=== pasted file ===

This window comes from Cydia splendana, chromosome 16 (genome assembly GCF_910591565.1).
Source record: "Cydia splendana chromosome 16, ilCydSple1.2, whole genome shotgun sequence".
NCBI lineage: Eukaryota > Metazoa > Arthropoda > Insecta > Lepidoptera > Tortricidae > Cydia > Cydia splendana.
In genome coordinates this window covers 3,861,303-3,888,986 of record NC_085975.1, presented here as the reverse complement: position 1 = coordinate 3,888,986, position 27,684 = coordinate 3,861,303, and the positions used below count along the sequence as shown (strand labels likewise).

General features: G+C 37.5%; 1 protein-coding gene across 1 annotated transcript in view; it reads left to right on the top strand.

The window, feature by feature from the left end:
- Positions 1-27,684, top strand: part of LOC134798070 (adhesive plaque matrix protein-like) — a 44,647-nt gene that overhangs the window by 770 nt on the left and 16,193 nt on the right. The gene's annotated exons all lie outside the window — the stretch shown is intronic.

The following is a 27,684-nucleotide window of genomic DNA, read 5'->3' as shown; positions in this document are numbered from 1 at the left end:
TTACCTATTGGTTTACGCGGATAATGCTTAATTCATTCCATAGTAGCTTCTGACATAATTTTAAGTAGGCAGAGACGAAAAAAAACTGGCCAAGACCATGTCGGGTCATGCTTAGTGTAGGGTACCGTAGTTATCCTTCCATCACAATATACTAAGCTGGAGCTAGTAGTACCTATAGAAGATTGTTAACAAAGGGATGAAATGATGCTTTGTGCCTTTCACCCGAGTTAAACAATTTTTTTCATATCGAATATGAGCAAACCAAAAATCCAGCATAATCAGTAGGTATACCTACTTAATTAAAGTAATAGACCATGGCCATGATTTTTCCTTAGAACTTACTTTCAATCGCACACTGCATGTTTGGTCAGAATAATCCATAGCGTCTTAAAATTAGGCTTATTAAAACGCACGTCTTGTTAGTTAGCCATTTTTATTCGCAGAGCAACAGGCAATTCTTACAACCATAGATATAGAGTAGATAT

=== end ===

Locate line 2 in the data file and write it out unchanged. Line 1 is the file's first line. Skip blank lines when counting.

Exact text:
Source record: "Cydia splendana chromosome 16, ilCydSple1.2, whole genome shotgun sequence".